Saturday, May 30, 2009

How I Plant My Tomatoes

I use the Florida Weave to keep my tomatoes propped up off the ground, so the first thing I do before planting is get everything setup to receive the tomatoes. I space my tomatoes two feet apart with supports essentially every four feet putting two tomatoes between supports with about a foot between the nearest tomato plants and the support. To help keep everything marked I push little pieces of wood where the tomatoes will go. There won't be any stringing for a while yet, but since driving the 8 foot tall stakes into the ground is a production I do it well in advance so as not to disturb the root systems of the tomatoes.

I then go around and dig out the hole for all of the tomatoes at the same time. Last year I didn't do this and had issues with excavating holes next to planted tomatoes. This also let me sprinkle some Tomato Tone fertilizer over the whole bed once the holes were dug. The theory being that when I fill the holes back in there should be a fairly even distribution of fertilizer at all depths. I like to bury my tomato plants so that only the top one or two branches are above ground. The stem should produce roots along the length that is buried for extra nutrient absorbing power! I place the tomato in the hole to make sure the depth is correct and either remove or add soil to adjust the height.

Once the height it correct I then remove the leaves from the lower branches leaving just the branches. These two can potentially put out additional roots. I label all of my pots with the variety of tomato in them. At this point I write the variety name onto the side of the stake closest to the plant. I use a sharpie and this helps me keep which plants are which straight.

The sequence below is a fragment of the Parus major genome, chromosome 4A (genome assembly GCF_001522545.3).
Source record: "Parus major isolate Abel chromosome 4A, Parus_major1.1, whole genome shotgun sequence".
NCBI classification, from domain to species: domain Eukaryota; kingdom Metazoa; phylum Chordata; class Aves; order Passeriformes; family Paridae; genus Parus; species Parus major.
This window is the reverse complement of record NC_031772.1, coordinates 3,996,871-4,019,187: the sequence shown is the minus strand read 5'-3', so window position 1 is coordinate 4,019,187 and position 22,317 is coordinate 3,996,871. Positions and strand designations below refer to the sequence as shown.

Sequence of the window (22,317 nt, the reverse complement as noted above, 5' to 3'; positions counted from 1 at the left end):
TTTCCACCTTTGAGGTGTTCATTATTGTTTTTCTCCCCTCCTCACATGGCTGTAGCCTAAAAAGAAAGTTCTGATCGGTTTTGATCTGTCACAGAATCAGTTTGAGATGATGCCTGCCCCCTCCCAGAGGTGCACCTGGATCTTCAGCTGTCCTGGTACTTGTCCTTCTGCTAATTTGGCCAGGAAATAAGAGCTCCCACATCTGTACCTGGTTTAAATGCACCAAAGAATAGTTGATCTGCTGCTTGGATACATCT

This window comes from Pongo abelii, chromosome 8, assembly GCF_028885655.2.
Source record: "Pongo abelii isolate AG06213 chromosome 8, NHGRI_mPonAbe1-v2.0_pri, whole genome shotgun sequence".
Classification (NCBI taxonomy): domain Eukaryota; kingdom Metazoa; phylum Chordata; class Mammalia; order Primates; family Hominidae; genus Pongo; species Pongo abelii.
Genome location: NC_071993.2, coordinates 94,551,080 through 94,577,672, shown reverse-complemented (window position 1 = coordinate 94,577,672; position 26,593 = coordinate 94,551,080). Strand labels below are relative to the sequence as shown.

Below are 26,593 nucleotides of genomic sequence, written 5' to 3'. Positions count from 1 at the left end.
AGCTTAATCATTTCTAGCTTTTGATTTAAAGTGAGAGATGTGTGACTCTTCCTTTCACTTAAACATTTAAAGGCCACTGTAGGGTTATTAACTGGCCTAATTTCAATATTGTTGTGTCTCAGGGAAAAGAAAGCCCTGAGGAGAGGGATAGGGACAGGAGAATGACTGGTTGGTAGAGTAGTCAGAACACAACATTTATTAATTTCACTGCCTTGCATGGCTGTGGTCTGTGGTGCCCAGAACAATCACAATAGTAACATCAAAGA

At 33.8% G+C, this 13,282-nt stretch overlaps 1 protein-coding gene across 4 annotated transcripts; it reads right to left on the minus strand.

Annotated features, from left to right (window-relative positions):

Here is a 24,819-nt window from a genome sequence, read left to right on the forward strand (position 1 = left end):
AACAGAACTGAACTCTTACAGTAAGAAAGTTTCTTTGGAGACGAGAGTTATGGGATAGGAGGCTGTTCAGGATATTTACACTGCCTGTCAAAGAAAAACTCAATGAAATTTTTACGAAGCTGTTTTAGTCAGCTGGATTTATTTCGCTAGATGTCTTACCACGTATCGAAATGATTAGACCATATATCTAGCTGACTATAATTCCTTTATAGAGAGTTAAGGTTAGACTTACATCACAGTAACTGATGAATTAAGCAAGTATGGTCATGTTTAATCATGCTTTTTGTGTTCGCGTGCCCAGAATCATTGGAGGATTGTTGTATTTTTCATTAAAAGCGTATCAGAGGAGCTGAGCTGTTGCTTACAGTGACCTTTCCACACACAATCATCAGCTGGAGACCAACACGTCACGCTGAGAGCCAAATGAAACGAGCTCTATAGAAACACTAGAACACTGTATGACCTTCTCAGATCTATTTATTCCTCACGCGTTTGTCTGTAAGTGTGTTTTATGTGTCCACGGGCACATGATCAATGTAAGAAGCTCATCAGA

After that step is done I fill in the hole with soil and water liberally. If you have mulch available to prevent soil splash onto the leaves then now would be a good time to apply it. After I planted my tomatoes I planted carrots and beans around them to provide ground cover when they come up, so smothering them with mulch was out of the question. I also plant basil among the tomato plants for easy access to basil + tomato when I'm munching in the garden and because the basil discourages some tomato pests from hanging around.

Thursday, May 28, 2009

The Dragonflies have Arrived

The dragonflies have finally arrived in force and when they stayed still I managed some photos this weekend. I was really happy to get this image because it was really windy this weekend and the asparagus was flopping all over the place with this guy on it. Trying to get him into the field of focus was hard enough that there were many photos on the cutting room floor.

The color on this guy was so brilliant I had to chase him around until he stopped to pose.

He let me get fairly close after flying away a number of times.

I felt like he was looking up and winking at me before he flew off as this was the last photo I got of him.

Wednesday, May 27, 2009

The Mustard Family

The mustard family of plants contains quite a few tasty veggies: cabbage, broccoli, kale, Brussels sprouts, turnips, radishes, and of course mustard. The family also contains many flowers and weedy plants, few of which I would suspect of being edible – but in fact, they all are!

This is Dame’s Rocket, a pesky-but-beautiful non-native member of the family that has earned itself a place on the Massachusetts Prohibited Plant list. I gave it a taste, and it wasn’t bad, except that the leaves were furry. I would have to be starving to eat a salad made up of furry greens.